Although various listed groups have already announced to refrain from distributing dividends to their shareholders, centralising cash within the group is likely marked as a high priority item on every corporate agenda.
Multinational groups may currently be revisiting their cash repatriation policy / advancing dividend distributions to get ahead trapped cash issues – e.g. arising from expected current year losses or (emerging) markets stepping into capital controls – or to move cash to where it is needed most to face the ongoing crisis. Against this background, we would like to remind of some basic tax aspects of cash repatriation.
Item #5: Cash repatriation demands a case-by-case analysis
One possible course of action to repatriate cash is to distribute historical retained earnings. Obviously, the (Belgian) tax implications of such dividend distributions are very different for inbound dividends vs. outbound dividends.
For inbound dividend distributions from EU subsidiaries, a full participation exemption is generally available if the participation threshold (10% or €2.5m acquisition value) is met, the shares are held for more than 1 year and to the extent for the distributing company – in short – the taxation condition is fulfilled. As the taxation condition concept is governed by a complex set of rules, a detailed analysis is needed. Recent ECJ case law in the so-called Danish court cases further confirmed a stringent approach to anti-avoidance rules, which may have far-reaching consequences in case of distributions to non-EU resident beneficial owners via entities interposed in EU member states with more favourable withholding tax rules.
For inbound dividends from non-EU subsidiaries, conditions to participation exemption are the same, however the EU safe harbour rules of the dividend received deduction regime are inexistent. Therefore, additional consideration should be given to the tax implications of such inbound dividend distributions.
Apart from the taxation in the hands of the recipient, it is also important to determine the source state taxation (known in Belgium as withholding tax), as such taxation can become a real tax cash out. In this respect, it is worthwhile reminding of the possible impact of the Multilateral Instrument (MLI).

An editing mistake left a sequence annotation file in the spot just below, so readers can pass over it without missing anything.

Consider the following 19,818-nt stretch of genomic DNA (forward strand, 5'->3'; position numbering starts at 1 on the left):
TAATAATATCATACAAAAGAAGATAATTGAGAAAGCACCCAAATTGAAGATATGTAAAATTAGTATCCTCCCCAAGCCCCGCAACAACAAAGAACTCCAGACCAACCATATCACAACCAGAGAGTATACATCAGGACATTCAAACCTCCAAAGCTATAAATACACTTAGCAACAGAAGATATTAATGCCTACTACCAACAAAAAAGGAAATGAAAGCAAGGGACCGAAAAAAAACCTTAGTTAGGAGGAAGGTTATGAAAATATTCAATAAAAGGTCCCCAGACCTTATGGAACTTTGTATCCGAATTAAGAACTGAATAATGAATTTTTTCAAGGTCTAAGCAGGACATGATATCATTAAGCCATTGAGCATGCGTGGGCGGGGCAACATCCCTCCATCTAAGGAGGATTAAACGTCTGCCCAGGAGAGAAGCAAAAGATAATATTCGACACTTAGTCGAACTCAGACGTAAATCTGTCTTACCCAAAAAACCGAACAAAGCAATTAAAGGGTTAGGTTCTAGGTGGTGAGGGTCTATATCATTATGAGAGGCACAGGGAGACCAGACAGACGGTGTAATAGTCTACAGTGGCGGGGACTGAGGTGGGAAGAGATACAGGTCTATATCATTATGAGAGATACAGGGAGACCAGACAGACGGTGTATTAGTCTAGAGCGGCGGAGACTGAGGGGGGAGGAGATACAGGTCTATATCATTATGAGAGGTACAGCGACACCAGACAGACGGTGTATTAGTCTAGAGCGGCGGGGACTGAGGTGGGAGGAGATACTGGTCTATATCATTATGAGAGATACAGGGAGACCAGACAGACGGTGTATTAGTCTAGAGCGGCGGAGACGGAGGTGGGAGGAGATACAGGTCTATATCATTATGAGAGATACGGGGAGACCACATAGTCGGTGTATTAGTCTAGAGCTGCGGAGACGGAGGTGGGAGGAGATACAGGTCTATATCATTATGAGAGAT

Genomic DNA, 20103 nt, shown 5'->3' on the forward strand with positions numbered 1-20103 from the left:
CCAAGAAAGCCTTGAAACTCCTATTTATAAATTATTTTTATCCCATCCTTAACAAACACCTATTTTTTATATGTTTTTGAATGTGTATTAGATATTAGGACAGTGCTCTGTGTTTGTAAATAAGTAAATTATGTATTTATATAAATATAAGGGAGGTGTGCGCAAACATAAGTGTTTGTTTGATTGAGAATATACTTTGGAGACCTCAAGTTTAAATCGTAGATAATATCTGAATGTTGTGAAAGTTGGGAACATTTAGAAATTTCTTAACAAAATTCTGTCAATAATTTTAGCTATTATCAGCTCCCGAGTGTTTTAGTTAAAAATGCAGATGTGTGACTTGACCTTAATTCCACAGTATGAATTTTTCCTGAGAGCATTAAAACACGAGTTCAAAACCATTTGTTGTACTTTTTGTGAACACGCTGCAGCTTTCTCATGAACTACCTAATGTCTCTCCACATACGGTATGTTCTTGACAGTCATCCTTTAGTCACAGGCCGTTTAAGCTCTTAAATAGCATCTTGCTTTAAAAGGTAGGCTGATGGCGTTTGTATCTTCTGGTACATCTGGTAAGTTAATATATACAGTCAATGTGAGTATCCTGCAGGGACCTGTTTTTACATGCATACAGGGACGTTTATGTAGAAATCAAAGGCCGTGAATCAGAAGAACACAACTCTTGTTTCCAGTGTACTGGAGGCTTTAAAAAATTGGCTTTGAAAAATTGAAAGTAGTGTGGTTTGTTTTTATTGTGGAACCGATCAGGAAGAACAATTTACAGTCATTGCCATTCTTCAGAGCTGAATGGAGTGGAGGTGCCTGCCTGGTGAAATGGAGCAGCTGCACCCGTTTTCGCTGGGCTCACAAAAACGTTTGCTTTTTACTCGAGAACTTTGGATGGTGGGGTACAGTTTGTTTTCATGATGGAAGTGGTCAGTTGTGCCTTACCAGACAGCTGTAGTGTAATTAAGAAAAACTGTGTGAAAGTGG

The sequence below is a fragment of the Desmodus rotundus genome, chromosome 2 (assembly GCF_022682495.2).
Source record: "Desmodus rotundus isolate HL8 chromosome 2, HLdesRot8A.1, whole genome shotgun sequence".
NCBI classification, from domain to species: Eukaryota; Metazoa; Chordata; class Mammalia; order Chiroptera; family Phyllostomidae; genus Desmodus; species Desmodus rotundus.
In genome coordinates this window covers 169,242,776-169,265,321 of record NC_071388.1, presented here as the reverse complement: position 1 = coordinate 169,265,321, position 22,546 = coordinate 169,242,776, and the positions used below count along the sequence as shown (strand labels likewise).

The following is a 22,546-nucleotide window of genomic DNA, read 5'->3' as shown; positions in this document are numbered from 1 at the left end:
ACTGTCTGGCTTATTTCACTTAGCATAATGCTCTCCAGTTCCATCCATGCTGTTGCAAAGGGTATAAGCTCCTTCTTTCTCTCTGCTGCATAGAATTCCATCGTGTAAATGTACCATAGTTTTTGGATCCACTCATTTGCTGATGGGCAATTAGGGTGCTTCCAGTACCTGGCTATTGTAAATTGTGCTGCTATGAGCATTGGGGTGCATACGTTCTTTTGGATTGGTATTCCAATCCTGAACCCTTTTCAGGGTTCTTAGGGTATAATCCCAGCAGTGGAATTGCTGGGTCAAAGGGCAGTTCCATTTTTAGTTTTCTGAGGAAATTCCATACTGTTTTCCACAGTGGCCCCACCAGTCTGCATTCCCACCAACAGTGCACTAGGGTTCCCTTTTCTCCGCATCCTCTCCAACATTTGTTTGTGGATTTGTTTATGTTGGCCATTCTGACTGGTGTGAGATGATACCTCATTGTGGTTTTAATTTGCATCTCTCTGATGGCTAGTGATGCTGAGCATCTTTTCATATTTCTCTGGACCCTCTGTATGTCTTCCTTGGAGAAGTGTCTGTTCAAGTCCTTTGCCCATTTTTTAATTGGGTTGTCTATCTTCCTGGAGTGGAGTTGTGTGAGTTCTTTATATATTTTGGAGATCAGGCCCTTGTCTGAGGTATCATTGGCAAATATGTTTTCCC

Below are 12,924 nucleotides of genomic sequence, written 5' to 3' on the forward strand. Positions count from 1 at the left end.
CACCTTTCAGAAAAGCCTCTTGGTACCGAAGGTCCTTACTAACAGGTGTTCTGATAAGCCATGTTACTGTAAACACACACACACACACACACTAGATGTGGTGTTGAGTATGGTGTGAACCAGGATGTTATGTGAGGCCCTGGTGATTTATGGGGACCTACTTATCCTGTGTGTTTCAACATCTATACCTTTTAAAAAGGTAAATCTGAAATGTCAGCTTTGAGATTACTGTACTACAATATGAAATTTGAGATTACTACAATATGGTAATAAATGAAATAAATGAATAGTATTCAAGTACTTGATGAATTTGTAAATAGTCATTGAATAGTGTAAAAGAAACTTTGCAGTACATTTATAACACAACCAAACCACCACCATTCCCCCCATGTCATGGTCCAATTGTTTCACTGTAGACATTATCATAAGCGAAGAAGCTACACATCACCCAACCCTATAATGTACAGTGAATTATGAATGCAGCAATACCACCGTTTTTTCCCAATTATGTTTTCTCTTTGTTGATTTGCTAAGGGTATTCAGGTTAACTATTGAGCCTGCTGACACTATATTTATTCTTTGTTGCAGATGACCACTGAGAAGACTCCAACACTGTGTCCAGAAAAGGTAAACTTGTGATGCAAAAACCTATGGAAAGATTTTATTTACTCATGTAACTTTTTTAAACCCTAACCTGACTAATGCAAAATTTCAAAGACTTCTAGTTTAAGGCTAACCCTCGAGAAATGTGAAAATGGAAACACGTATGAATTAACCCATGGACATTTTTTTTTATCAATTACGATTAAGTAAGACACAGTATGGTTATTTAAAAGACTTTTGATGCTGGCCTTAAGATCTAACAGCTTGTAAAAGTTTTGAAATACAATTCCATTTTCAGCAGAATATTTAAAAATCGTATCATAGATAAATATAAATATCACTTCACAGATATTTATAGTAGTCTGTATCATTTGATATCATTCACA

As regards outbound dividends, Belgian companies may rely on a domestic withholding tax exemption if the beneficial owner – holding at least 10% of the shares – has sufficient relevant substance, both companies have a common legal entity form and are subject to corporate income tax. Alternatively, other domestic exemptions or reduction or exemption may be available under the relevant double tax treaty. Absent any exemptions (or reductions) a 30% withholding will apply.
Another way to repatriate cash is to repay outstanding loan balances and accrued interest. Whilst the (early) repayment of the principal amount typically not results in adverse tax implications, the payment of accrued interest may do so. Contrary to Belgium – where withholding tax becomes due at the earliest of attribution or payment – other jurisdictions may only levy withholding tax when the interest is effectively paid. Therefore, Belgian creditors may be confronted with a foreign withholding upon repayment of accrued interest by the foreign debtor (which may ultimately be – partially – creditable in the Belgian tax return, but often leads to a tax cash-out).
Navigating both Belgian and foreign legislation, as well as increasingly stringent anti-abuse rules, a simple act like cross-border cash repatriation may turn into a complex transaction with various (also non-tax) aspects to consider.
While most companies have applied for the COVID measures available by now, we see that quite some groups struggle to monitor closely their short-term (and certainly mid-term) cash position and how to manage and optimise it further to steer their company through this crisis in the best way possible. We meanwhile have created the following email platform: firstname.lastname@example.org in order to give you a sounding board in these challenging times.